Although the cause of rosacea is unclear and is still under scientific investigation, there has been an explosion of new products -- many available without a prescription -- that imply they may help rosacea. How can rosacea patients know whether such claims have merit?
"In the case of prescription drugs, it is required by law that they undergo clinical studies to demonstrate safety and effectiveness, and the results must be reviewed and approved by the Food and Drug Administration (FDA)," said Dr. Jonathan Wilkin, former director of the FDA's Division of Dental and Dermatologic Products. Advertising for these products -- unlike others -- can be readily identified because it must include extensive clinical information, usually shown in small type, about what the drug is used for, potential side effects and other information.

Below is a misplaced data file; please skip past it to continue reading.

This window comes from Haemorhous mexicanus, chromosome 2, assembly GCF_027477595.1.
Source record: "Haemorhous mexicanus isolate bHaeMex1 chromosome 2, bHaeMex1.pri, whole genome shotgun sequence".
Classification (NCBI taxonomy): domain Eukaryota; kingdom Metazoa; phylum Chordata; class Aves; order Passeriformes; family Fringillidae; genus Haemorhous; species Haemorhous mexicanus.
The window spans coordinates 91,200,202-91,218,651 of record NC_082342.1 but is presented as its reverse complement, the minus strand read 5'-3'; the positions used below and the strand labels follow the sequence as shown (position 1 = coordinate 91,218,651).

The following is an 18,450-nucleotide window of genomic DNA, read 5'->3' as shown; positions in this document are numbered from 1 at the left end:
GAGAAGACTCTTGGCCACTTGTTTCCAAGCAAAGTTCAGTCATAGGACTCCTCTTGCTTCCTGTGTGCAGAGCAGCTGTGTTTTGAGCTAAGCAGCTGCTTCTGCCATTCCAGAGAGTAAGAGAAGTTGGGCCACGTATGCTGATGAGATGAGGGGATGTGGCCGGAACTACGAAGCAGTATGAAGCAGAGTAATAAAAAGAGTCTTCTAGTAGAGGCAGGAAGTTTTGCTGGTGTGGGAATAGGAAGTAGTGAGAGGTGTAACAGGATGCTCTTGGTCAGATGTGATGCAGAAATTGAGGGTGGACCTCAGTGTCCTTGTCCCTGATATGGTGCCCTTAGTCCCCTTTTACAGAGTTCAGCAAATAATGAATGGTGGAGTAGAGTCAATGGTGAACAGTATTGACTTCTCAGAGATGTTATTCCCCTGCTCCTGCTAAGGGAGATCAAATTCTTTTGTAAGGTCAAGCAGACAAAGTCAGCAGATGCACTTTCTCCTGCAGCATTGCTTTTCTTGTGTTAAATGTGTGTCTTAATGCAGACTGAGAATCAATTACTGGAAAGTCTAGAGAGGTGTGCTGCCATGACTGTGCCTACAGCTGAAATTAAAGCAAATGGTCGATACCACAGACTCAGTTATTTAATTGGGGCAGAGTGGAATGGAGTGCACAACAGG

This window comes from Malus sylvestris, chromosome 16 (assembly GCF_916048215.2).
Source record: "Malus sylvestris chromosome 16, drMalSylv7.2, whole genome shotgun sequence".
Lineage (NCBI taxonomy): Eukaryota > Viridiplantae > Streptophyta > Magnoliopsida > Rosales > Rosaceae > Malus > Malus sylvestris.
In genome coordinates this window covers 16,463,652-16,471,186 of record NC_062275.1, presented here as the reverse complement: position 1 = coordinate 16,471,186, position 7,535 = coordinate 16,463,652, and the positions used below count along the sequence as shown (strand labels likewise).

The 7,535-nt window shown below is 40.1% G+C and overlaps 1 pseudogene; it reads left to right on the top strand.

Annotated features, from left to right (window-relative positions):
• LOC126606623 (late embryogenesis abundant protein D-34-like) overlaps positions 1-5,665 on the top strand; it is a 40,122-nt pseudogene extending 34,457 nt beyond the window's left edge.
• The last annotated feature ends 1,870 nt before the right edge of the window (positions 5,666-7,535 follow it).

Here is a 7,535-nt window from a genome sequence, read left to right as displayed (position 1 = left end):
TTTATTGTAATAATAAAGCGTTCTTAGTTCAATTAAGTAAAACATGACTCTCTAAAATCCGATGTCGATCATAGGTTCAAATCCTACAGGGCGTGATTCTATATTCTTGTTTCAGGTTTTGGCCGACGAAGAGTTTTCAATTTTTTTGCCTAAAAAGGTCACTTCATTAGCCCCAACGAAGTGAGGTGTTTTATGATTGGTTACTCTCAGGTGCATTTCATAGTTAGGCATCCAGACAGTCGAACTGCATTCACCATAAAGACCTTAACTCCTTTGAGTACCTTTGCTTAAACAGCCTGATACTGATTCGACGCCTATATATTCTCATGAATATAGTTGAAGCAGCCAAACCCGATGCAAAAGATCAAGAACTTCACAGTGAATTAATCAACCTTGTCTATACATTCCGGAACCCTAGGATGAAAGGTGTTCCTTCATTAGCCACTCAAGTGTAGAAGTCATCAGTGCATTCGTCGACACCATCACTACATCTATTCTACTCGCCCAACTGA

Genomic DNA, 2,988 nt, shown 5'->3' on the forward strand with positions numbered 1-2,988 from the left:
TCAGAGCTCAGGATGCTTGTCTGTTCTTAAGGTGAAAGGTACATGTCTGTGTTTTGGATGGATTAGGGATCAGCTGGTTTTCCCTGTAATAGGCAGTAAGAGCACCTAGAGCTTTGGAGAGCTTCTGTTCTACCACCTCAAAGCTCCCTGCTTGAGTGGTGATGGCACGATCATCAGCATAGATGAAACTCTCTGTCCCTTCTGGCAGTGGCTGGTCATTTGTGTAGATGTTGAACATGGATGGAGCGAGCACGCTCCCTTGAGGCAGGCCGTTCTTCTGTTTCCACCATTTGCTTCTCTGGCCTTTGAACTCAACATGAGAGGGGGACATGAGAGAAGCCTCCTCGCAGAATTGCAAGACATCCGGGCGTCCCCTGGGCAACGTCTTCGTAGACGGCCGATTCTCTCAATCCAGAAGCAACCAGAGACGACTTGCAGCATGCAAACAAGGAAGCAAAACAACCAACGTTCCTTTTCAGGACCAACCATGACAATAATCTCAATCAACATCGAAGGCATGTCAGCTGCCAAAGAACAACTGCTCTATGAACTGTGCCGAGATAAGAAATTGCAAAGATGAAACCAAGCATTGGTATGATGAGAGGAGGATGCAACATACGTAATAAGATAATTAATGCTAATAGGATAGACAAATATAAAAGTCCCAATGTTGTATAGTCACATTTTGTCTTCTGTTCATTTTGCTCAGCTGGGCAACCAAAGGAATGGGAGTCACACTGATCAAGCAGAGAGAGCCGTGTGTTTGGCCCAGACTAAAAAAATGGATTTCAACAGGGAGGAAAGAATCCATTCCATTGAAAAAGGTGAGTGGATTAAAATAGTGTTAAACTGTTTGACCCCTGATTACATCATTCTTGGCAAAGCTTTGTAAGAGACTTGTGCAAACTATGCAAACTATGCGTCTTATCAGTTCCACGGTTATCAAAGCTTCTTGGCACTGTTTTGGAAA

"While the FDA also monitors nonprescription drugs, I know of none that has been approved as a new drug to specifically treat rosacea," Dr. Wilkin said.
On the other hand, he noted that certain skin-care products may be used for cleansing or to potentially calm inflammation, and that green or yellow makeup can reduce the appearance of redness. "When it comes to products for skin care and cosmetic use, a patient's best bet may be to ask their physician for a recommendation best suited to their individual condition," Dr. Wilkin said.